A huge part of Radiohead‘s charm is their penchant for writing a melancholy tune that grabs you by the neck and drags you down with it. From the crystalline gloom of Kid A to the chasmal depths of In Rainbows a lot can be said for the band’s ability for making bleakness sound good. But what is their most depressing track to date? Is there even a way to find out? Turns out there is.
What is the most depressing Radiohead song? A superfan just used science to find out. Hint: It’s from A Moon Shaped Pool.
A Radiohead superfan named Chris Thompson has used science to determine the most depressing moments in Radiohead’s discography using a process that, to our eyes, seems fairly sound.
As Gothamist points out, Thompson put together a whole study involving Spotify, lyrics, and, what he calls the ‘gloom index’:
“The basics are: he used Spotify to measure a song’s valence (a measure from 0.0 to 1.0 describing the musical positiveness conveyed by a track, with high valence meaning joy and low meaning sadness), then used Genius and other programs to pull apart how sad the lyrics are, which he then turned into an overall ‘gloom index.'”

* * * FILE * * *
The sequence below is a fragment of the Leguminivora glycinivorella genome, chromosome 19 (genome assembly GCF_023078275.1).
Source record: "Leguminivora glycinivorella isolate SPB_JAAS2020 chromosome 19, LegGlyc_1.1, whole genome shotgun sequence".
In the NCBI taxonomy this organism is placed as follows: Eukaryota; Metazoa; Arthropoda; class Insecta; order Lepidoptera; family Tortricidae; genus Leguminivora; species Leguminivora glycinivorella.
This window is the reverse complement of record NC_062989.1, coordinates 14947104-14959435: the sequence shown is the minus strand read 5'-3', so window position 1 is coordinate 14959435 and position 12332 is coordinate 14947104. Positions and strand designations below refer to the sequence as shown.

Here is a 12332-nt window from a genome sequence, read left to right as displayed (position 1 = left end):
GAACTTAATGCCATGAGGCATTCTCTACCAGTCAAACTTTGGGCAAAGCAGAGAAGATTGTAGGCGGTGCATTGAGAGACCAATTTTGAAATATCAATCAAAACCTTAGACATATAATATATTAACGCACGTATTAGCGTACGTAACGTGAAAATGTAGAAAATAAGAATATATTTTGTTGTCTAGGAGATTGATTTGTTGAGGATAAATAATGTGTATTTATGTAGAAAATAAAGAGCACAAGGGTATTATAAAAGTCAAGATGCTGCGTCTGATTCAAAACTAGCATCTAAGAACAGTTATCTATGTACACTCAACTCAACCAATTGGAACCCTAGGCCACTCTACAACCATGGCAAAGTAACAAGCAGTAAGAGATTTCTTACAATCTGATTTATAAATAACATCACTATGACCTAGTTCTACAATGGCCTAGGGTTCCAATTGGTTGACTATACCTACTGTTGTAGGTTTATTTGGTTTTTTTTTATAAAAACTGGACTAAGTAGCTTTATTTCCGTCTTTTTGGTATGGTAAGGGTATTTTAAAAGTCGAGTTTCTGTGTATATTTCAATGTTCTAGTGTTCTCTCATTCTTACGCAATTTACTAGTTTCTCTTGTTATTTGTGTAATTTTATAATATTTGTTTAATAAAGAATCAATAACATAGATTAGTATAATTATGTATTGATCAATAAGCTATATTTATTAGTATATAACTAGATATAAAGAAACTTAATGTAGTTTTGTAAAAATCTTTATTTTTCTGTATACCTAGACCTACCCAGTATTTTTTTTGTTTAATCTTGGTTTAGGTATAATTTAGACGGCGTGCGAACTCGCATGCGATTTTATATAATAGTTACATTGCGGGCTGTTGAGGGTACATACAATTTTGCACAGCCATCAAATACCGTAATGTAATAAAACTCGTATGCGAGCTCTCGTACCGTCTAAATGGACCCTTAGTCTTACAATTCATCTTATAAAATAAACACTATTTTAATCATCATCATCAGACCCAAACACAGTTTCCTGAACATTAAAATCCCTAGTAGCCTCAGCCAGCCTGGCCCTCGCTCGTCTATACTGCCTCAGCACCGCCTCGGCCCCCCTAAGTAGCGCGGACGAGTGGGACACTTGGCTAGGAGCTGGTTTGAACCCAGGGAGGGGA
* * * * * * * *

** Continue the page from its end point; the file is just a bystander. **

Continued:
Using this ‘gloom index’ Thompson was able to determine that A Moon Shaped Pool takes top prize for both the gloomiest album and gloomiest song with the record’s closer True Love Waits (which scored 1/100 on the index scale).
You can check out an interactive version of the Data Driven Depression scale here.
“Of all nine studio albums, Radiohead’s latest release, A Moon Shaped Pool, boasts the lowest average gloom index,” Thompson writes in his conclusion. “This is driven largely by the fact that its finale, True Love Waits, was the gloomiest song overall. It’s also apparent that A Moon Shaped Pool broke a trend of relatively less depressing albums since 2003’s Hail to the Thief.”
You can see a summary of the entire project here.